Expense Abuse: Is It an Employee or Policy Problem?

By Jessica Sillers

Expense fraud is an expensive problem that goes unnoticed all too easily. The Association of Certified Fraud Examiners (ACFE) reports that expense reimbursement fraud costs companies a median of $40,000, and takes roughly 2 years to catch.

If you’re noticing questionable expenses and suspect expense fraud is an issue, you know you need to act swiftly. Often, the best solution is to address the issue at both the employee and policy level, to protect your business more effectively in the future.

Guarding Your Expense Policy Against Abuse

Starting with well-defined procedures can help you prevent expense abuse when possible, and it can make spending issues easier to catch. You should of course address expense reimbursement fraud directly with the offending employee (we’ll get to that a little later), but expense issues are good reason to reevaluate the strength of your current expense policy.

Don’t Change Company Policy Right Away

An unscrupulous employee can sabotage an otherwise good system for everyone. You should definitely aim to write an expense policy that protects company interests, but beware of over-complication. Adding lots of new rules to hem one individual in creates extra work and can dampen morale for many others. Making the expense filing process too arduous can even lead to additional issues if employees stop completing expense reports in a timely fashion.

Handle discipline with the problem employee, and choose policy changes that improve compliance across the board without weighing down your process.

Increase Policy Clarity

While you can’t realistically anticipate every possible expense, vague or confusing language weakens your policy. If a pub crawl can kind of fit under the broad umbrella of “conference-related activities,” you might find yourself with a hefty bar tab on your hands!

As much as you can, try to provide examples of allowable and non-allowable expenses. What if employees want to buy groceries to prepare instead of eating meals out, for example? You could end up paying for toiletries and other items, so some companies may choose not to allow this expense. Specify that “hotel costs” don’t include paid amenities, like premium TV channels or hotel spa treatments.

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If certain expenses are okay sometimes and not others, set clear parameters. For example, maybe the company will reimburse up to two alcoholic beverages as part of a restaurant meal with a client, but alcohol is not reimbursable at other times.

Setting your own clear standards won’t prevent every possible instance of expense abuse. It can avoid many misunderstandings and make it much harder to deny if someone breaks policy.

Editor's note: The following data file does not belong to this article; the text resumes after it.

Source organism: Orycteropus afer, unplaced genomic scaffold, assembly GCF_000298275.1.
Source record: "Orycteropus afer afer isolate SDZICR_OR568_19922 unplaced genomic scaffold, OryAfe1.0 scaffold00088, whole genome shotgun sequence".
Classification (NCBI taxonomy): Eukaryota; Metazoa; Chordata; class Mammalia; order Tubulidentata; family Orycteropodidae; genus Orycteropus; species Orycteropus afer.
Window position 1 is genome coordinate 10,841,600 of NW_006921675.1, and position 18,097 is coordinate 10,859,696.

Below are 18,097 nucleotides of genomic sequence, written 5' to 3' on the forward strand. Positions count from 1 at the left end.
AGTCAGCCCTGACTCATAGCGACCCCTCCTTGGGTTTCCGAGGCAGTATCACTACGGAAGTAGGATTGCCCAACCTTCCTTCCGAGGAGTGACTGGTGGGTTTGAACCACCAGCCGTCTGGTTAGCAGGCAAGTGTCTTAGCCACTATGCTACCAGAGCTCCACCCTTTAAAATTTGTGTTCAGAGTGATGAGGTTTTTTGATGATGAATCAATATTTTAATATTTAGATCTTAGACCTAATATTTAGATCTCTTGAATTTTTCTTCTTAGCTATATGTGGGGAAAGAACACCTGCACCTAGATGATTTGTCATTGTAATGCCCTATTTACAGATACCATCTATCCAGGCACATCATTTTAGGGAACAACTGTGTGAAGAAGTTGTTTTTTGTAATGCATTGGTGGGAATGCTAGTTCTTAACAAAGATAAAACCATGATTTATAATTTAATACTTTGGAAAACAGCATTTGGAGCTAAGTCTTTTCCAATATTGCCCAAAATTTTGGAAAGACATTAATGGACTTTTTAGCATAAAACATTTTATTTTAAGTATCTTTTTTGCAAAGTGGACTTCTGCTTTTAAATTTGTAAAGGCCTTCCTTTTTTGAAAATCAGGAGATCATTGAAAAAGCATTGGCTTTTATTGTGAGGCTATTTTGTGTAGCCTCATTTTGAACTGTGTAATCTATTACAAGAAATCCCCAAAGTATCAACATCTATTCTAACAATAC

Add Receipt Review

It’s smart practice to collect receipts on reimbursable purchases, but many companies also set a dollar amount that doesn’t require a receipt to be reimbursed. Reimbursing a few dollars here and there without a receipt is good for convenience, but it’s also easier for employees to inflate or double-dip purchases.

Checking all receipts is the best way to avoid inaccurate “estimates.” Using photos, rather than keeping physical receipts, is quicker and more convenient. If you really want to continue making some expenses receipt-free, note that the company can spot-check receipts at its discretion. Including practices for fraud prevention may dissuade some employees from taking advantage of the system. It also gives managers a clear process to stay proactive and handle questionable expenses before they become a major issue.

Solving Employee Spending Issues

Disciplining an employee is never pleasant, especially over a serious concern like fraud. Here are a few ideas to help the process go as smoothly as possible.

Address the Core Issue

In some cases, expense abuse is obvious. Trying to slip personal purchases under the radar or blowing a budget are way over the line. It’s trickier to know how to frame the conversation when an employee is technically within limits, but still appears to be abusing the policy.

You can still have a conversation about spending, even if the employee is just barely keeping within limits. Rather than focusing exclusively on the dollar amount, it might be worth addressing the underlying problems that concern you. A conversation where you let the employee know, “We can see patterns that look like an attempt to milk the system, and it’s making us concerned about professional judgment, integrity, or enthusiasm in the role” might be a wake-up call.

Know Where Your Line Is

Most of the time, expense fraud can be a fireable offense. Anytime you catch an employee showing this level of dishonesty, you have serious cause to rethink their fit with the company. But any company has exceptions. There have been cases where top performers have been allowed to get away with maxing out meal allowances or other relatively minor policy abuses, because the value that they bring into the company is so high.

It’s important for you to think carefully about what level of misdemeanor could potentially be forgivable, and when you’d fire an unethical employee, so you don’t get caught up in a slippery slope when you’re faced with a real situation.

Preventing expense reimbursement fraud can save your company tens of thousands of dollars. A well-written policy is your best first step. Need help creating a policy or integrating it into a system that works for your company? We’re happy to lend a hand.

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